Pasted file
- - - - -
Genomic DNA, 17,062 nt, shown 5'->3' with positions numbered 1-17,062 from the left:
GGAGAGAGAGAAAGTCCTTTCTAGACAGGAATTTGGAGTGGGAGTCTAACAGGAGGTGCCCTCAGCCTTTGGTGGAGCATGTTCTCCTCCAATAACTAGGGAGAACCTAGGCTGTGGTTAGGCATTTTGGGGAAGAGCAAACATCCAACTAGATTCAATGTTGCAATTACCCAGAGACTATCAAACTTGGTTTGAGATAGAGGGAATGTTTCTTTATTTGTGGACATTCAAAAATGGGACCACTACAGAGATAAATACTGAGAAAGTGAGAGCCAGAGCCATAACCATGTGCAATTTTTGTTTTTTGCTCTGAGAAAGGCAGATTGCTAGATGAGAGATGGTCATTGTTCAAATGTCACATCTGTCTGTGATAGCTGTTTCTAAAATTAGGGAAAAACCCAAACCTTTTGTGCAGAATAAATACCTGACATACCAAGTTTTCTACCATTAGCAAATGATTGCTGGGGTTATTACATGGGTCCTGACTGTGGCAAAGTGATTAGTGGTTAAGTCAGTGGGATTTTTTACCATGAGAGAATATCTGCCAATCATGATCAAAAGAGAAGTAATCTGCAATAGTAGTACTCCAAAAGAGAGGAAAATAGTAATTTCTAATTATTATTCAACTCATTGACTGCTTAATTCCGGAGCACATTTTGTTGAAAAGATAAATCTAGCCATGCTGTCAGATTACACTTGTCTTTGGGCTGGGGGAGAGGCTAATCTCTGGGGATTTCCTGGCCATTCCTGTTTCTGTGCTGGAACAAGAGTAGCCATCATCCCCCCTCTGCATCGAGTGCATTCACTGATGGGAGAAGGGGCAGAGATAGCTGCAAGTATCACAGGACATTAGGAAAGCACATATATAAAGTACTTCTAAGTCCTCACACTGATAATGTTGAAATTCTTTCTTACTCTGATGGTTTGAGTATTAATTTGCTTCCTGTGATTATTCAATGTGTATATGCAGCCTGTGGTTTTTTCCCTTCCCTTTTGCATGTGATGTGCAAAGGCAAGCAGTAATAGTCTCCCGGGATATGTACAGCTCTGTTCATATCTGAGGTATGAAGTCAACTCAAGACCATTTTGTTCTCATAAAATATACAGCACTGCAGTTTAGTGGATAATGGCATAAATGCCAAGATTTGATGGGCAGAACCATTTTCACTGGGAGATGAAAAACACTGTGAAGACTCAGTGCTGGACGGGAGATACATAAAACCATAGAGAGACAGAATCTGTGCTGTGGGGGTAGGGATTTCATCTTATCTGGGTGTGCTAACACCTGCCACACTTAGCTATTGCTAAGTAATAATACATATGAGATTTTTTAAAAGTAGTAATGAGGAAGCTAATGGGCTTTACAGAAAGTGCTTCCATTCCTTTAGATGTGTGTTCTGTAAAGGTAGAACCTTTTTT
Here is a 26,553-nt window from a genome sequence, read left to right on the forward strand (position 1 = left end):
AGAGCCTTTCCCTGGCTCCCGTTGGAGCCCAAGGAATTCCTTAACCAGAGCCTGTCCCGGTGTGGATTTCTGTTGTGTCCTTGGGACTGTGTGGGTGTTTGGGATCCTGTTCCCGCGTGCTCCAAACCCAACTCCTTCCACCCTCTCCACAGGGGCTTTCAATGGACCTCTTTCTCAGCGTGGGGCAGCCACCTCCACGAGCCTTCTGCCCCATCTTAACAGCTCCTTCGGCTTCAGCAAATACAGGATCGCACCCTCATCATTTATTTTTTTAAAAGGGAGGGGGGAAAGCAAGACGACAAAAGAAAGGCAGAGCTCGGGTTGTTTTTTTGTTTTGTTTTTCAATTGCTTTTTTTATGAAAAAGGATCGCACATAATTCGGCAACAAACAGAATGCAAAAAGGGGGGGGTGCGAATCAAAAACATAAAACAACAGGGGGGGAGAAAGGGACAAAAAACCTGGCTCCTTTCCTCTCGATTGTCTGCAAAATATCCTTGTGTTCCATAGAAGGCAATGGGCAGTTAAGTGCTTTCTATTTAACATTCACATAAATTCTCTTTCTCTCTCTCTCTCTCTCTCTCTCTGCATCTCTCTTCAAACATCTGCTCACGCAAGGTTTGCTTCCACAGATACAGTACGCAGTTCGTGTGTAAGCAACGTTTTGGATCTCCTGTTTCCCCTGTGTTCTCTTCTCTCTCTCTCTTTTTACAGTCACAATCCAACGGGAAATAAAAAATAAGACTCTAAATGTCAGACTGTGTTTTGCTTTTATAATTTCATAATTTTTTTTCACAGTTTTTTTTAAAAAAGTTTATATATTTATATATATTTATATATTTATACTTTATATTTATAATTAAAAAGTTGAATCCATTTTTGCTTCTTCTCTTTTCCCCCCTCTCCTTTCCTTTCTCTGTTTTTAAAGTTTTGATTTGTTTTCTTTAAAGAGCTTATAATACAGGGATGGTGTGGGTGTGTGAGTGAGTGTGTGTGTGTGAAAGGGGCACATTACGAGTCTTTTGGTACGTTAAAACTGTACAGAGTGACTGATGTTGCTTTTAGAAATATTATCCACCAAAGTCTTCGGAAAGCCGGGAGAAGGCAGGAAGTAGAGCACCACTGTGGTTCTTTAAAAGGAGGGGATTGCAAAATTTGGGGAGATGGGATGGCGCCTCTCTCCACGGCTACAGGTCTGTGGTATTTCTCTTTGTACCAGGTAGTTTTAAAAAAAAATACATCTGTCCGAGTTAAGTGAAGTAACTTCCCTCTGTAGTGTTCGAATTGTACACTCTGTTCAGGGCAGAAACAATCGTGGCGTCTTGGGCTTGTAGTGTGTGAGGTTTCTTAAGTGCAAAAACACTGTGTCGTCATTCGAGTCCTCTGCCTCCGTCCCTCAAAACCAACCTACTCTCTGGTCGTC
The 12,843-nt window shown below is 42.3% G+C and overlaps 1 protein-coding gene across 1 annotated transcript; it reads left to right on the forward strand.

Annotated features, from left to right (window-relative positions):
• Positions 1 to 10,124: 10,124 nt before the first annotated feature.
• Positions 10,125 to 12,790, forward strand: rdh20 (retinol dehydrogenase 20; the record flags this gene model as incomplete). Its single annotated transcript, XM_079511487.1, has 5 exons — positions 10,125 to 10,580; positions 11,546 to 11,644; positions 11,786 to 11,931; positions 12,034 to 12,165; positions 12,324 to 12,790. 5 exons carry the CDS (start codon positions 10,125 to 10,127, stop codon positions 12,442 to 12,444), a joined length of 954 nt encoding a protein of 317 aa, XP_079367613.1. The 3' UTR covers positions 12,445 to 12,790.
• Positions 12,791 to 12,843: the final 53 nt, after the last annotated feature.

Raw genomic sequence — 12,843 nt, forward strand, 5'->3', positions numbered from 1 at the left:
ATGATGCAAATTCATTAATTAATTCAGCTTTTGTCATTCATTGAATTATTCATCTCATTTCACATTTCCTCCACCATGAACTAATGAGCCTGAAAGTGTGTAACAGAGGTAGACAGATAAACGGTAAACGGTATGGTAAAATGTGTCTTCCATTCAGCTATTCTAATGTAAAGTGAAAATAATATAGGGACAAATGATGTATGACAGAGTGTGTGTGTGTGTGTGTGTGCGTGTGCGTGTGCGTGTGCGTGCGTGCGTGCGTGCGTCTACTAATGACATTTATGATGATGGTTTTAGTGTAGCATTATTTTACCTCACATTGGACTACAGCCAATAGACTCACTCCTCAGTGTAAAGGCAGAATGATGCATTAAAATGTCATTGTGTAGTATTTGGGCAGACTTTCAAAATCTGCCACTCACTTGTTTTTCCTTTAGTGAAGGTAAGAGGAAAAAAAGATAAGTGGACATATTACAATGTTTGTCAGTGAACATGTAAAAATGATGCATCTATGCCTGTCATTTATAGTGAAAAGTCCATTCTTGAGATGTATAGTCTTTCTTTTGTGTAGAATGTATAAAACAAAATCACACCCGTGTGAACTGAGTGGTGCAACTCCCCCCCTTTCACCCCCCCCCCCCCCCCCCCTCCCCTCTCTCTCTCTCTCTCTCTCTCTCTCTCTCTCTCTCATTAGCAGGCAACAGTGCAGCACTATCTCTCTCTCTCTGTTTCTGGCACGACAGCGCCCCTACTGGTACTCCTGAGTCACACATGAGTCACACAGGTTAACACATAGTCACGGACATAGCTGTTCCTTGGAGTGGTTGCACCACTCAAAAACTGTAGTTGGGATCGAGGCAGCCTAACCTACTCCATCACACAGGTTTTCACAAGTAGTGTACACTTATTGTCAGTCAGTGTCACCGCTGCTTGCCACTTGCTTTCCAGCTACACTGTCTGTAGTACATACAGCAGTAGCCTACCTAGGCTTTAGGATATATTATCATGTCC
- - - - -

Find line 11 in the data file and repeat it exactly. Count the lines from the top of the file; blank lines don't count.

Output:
ATGATGCAAATTCATTAATTAATTCAGCTTTTGTCATTCATTGAATTATTCATCTCATTTCACATTTCCTCCACCATGAACTAATGAGCCTGAAAGTGTGTAACAGAGGTAGACAGATAAACGGTAAACGGTATGGTAAAATGTGTCTTCCATTCAGCTATTCTAATGTAAAGTGAAAATAATATAGGGACAAATGATGTATGACAGAGTGTGTGTGTGTGTGTGTGTGCGTGTGCGTGTGCGTGTGCGTGCGTGCGTGCGTGCGTCTACTAATGACATTTATGATGATGGTTTTAGTGTAGCATTATTTTACCTCACATTGGACTACAGCCAATAGACTCACTCCTCAGTGTAAAGGCAGAATGATGCATTAAAATGTCATTGTGTAGTATTTGGGCAGACTTTCAAAATCTGCCACTCACTTGTTTTTCCTTTAGTGAAGGTAAGAGGAAAAAAAGATAAGTGGACATATTACAATGTTTGTCAGTGAACATGTAAAAATGATGCATCTATGCCTGTCATTTATAGTGAAAAGTCCATTCTTGAGATGTATAGTCTTTCTTTTGTGTAGAATGTATAAAACAAAATCACACCCGTGTGAACTGAGTGGTGCAACTCCCCCCCTTTCACCCCCCCCCCCCCCCCCCCTCCCCTCTCTCTCTCTCTCTCTCTCTCTCTCTCTCTCTCTCATTAGCAGGCAACAGTGCAGCACTATCTCTCTCTCTCTGTTTCTGGCACGACAGCGCCCCTACTGGTACTCCTGAGTCACACATGAGTCACACAGGTTAACACATAGTCACGGACATAGCTGTTCCTTGGAGTGGTTGCACCACTCAAAAACTGTAGTTGGGATCGAGGCAGCCTAACCTACTCCATCACACAGGTTTTCACAAGTAGTGTACACTTATTGTCAGTCAGTGTCACCGCTGCTTGCCACTTGCTTTCCAGCTACACTGTCTGTAGTACATACAGCAGTAGCCTACCTAGGCTTTAGGATATATTATCATGTCC